• C J Halbard

A Certain Point of View



I watched One More Time With Feeling last night, curled up on the couch with my partner and some mushroom toast. It’s a film about Nick Cave making his 2016 album Skeleton Tree. All these black and white shots of Brighton, taxi rides through the rain, intense sequences where Cave, his collaborator Warren Ellis, and the band perform songs live in the studio while cameras whiz around them on dolly tracks and halo lights flare.


A good film about musicians making music except that’s not what’s going on, not at all: because behind everything, not directly mentioned ‘til the second half but so close throughout that it’s practically burned into the negative, is the recent death of Nick Cave’s teenage son Arthur.


Everyone’s trying to be kind. Everyone’s trying to be human. But Nick Cave and Susie Bick, Arthur’s mum, are in a different universe now. Right in the middle of territory that’s only discovered by journeying through it. There are strange long minutes of interviews where each of them talk with lovely honesty, but it’s reportage from an alien planet. Arthur’s death - made even more haunting by the presence of his twin brother Earl - has simply shifted everything.


Along with really enjoying the film, and the mushroom toast, and the feeling of a shared experience curled up with someone I love, it brought me back to Project Tempest having a point of view, which it does, and which I’ve mentioned before but not begun to fully communicate.


It feels like we live in a world increasingly shaped by data. By all these bits whizzing around. That’s certainly the big narrative of the moment: data will be ever more in our economies, how we deal with each other, what we value. People are building currencies out of pure math. I can order twenty seven flavours of peanut butter without having to put on pants or get up from the toilet.


The age of digital, then. In the same way that other eras used the Church, or factories, or communism as the threads woven into their world. Human experiences increasingly filtered through prosthetic algorithms, like we’re all one-armed bandits. You can make a lot of money betting on this shift. Out of thin air if you’re really keen.


But behind it there’s something else, vast and obvious, so big it blots out sunlight and reason. The counter-fact, if you like. The one we’re all feeling, but the machines haven’t really caught up to yet, just like the cameras recording Nick Cave two months after his son fell off a cliff high on LSD could only hint at. Only preserve and medicalise.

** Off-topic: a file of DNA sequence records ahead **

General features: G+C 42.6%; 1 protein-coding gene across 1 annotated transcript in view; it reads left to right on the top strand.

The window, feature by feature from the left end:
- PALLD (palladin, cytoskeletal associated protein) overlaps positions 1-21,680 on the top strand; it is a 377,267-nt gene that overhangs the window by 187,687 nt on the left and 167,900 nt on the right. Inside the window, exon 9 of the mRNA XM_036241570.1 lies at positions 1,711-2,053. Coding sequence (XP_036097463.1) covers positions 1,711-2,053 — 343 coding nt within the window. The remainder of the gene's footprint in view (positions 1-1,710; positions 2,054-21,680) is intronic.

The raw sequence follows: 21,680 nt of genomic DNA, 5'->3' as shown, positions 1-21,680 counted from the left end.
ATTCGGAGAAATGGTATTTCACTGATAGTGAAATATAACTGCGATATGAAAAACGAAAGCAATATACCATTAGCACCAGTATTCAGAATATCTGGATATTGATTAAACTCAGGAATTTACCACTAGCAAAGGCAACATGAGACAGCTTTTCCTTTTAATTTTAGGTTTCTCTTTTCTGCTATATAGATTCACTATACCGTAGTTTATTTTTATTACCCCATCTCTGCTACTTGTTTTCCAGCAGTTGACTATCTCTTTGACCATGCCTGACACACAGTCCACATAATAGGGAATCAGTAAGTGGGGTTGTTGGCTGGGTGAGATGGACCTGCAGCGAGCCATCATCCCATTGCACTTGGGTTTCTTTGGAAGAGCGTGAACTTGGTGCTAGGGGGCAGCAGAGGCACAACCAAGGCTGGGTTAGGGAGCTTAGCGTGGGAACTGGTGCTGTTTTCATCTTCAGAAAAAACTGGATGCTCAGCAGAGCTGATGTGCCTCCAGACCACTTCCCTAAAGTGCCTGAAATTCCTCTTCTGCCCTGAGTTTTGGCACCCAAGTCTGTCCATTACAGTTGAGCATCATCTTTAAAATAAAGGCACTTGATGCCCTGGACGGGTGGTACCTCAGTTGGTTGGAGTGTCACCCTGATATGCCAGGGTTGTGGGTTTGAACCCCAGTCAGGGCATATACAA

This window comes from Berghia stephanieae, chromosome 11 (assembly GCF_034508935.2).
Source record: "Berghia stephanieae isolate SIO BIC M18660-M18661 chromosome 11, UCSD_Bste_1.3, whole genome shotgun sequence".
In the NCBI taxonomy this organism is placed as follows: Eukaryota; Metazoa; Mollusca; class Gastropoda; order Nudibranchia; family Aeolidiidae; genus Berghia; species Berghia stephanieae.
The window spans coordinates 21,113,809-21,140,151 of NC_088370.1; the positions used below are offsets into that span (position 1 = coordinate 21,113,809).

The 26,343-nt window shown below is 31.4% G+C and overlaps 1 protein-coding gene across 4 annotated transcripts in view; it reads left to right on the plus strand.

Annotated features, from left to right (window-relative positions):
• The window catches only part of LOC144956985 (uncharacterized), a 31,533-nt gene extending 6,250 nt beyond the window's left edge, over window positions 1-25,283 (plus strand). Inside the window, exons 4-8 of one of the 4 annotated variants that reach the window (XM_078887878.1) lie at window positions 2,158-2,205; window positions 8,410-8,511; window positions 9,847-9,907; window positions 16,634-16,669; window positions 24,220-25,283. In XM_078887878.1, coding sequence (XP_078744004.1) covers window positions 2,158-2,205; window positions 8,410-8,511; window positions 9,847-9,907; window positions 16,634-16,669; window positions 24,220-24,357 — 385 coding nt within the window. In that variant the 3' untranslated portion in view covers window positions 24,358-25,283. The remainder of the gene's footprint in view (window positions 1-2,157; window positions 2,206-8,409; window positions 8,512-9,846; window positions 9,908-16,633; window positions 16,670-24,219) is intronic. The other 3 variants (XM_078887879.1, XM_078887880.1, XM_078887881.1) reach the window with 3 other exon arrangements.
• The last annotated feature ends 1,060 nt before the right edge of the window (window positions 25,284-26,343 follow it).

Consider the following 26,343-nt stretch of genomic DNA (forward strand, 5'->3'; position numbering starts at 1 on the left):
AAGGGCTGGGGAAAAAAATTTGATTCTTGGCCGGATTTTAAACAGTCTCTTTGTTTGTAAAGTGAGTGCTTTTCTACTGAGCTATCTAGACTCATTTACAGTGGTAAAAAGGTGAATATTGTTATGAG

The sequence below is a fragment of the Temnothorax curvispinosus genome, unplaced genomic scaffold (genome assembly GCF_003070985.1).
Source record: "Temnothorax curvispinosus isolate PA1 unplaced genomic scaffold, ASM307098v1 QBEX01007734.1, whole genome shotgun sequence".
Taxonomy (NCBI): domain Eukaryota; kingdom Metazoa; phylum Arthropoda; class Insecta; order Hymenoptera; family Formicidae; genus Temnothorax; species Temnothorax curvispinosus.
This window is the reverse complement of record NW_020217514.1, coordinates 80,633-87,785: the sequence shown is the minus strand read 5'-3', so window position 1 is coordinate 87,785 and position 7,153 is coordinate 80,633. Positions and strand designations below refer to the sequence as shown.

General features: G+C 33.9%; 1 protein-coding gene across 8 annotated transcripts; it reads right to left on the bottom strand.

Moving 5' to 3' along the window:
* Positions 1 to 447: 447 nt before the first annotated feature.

I’m talking about madness. Not anxiety or depression or schizophrenia - though the brain chemicals that feed those states of mind and body are certainly aroused in the process - but a full-on journey. Territory. A place we’re all going, individually and collectively. Like the American West in the 19th century, or Mars, or a ransacked supermarket on Thursday evening as a hurricane bears in.


I think the journey is painful, strange, terrifying, and ultimately creative. It’s the way out of the alternative, which is that we all literally become binary tabulators. But like other territories, physical or invisible, only truly discovered by travelling through it.


The age of madness probably won’t be called that. Yet it’ll change everything, just like the revolutions before it. Collective journeys into impossible places - videogames might be a rehearsal. A process of moving away from being cut down to size and made measurable. Rewilding our imaginations, and ourselves.


‘Shaman’ might be a career option, if anything like careers still exist in the world that matters (though what else would you call Nick Cave already?). Imaginauts, perhaps - people who venture into impossible places trying to save others trapped in volatile narratives.


Maybe they’re already here. Maybe that tapping we hear is them.


Maybe it’s your future to become one.


But anyway, that’s a point of view, and so far I’m sticking with it. And Skeleton Tree’s a hell of an album, even more so with the backstory.